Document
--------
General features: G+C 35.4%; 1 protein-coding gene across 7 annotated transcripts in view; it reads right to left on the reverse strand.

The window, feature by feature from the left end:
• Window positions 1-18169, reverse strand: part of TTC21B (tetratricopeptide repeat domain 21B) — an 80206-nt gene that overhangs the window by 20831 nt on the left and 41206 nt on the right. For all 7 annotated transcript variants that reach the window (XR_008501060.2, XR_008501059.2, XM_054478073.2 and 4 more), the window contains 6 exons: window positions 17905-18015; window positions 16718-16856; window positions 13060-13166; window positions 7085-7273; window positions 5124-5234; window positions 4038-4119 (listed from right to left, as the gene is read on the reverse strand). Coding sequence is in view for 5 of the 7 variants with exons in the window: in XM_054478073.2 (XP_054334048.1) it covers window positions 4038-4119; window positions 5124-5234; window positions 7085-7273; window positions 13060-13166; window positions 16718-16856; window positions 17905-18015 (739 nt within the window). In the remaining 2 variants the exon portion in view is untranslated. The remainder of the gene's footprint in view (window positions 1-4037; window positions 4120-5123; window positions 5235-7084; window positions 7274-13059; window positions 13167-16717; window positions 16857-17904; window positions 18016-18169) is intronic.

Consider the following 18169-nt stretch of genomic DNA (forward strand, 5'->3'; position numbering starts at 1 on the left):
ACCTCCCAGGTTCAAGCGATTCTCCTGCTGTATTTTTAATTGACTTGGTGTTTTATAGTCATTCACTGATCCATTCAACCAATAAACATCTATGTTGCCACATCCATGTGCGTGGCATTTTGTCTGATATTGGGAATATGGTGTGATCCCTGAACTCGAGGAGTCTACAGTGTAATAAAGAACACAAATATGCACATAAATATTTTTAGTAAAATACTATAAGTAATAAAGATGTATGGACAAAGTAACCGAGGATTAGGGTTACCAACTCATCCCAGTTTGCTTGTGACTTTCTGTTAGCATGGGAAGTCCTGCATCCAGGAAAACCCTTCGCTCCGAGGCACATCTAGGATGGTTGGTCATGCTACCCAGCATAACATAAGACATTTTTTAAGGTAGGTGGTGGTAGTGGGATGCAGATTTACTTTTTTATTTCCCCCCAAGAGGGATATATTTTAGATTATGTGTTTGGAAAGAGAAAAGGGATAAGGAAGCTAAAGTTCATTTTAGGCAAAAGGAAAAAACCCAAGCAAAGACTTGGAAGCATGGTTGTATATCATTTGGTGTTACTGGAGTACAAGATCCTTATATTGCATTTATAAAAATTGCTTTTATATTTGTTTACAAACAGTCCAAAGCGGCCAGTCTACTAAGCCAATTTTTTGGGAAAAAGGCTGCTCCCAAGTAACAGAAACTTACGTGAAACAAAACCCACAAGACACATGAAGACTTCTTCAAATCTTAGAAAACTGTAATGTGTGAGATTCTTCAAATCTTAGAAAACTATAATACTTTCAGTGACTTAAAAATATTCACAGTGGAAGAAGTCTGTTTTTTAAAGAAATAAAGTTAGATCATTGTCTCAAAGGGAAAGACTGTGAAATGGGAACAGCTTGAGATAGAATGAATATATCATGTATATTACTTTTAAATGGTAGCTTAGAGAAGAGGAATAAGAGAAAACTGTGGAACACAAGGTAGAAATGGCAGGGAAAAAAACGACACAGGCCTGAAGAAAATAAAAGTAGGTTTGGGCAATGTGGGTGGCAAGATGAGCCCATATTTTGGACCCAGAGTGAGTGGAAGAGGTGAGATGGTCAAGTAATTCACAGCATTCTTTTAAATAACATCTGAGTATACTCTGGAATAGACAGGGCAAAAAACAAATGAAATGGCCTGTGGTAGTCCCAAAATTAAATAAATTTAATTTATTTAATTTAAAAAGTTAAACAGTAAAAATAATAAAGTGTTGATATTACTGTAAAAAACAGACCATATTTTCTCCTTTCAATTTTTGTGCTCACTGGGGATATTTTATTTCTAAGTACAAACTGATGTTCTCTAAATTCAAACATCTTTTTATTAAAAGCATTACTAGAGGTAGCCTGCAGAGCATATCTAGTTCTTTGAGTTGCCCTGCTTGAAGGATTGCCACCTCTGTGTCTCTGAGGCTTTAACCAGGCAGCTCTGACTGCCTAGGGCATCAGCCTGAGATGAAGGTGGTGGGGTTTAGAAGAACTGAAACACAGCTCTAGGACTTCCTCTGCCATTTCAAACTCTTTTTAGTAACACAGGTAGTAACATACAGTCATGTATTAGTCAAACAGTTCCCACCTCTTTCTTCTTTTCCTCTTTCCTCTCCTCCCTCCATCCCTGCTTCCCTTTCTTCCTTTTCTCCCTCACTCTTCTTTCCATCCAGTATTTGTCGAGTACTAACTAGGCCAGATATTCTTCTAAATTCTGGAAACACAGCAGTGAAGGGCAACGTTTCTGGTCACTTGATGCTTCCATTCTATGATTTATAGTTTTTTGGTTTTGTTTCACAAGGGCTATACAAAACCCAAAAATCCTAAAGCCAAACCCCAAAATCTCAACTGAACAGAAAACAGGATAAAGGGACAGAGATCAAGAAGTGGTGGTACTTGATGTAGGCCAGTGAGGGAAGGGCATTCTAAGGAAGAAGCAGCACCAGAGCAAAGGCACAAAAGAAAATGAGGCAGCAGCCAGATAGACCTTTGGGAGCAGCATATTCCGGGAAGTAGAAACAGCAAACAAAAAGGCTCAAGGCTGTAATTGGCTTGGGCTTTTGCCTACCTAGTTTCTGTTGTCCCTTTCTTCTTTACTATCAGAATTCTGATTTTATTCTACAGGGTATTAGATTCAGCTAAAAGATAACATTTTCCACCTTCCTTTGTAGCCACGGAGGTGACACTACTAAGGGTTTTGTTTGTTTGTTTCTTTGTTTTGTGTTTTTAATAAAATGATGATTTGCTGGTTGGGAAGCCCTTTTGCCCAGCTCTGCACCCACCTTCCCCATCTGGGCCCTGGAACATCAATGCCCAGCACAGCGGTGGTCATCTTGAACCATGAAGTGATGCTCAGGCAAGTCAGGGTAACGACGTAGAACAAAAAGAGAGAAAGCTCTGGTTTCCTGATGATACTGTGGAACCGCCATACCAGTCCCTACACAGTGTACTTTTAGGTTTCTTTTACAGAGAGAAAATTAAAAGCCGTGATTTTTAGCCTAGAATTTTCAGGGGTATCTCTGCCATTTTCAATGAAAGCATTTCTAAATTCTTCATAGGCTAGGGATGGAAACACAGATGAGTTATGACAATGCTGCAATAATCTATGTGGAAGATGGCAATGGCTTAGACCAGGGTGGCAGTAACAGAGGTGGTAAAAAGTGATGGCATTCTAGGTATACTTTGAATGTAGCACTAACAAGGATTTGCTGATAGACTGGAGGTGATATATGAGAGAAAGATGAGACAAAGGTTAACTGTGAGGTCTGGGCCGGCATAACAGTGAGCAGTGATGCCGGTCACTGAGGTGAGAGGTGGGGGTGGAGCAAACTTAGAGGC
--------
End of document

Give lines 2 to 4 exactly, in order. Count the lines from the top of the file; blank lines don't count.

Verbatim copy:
The window, feature by feature from the left end:
• Window positions 1-18169, reverse strand: part of TTC21B (tetratricopeptide repeat domain 21B) — an 80206-nt gene that overhangs the window by 20831 nt on the left and 41206 nt on the right. For all 7 annotated transcript variants that reach the window (XR_008501060.2, XR_008501059.2, XM_054478073.2 and 4 more), the window contains 6 exons: window positions 17905-18015; window positions 16718-16856; window positions 13060-13166; window positions 7085-7273; window positions 5124-5234; window positions 4038-4119 (listed from right to left, as the gene is read on the reverse strand). Coding sequence is in view for 5 of the 7 variants with exons in the window: in XM_054478073.2 (XP_054334048.1) it covers window positions 4038-4119; window positions 5124-5234; window positions 7085-7273; window positions 13060-13166; window positions 16718-16856; window positions 17905-18015 (739 nt within the window). In the remaining 2 variants the exon portion in view is untranslated. The remainder of the gene's footprint in view (window positions 1-4037; window positions 4120-5123; window positions 5235-7084; window positions 7274-13059; window positions 13167-16717; window positions 16857-17904; window positions 18016-18169) is intronic.

Consider the following 18169-nt stretch of genomic DNA (forward strand, 5'->3'; position numbering starts at 1 on the left):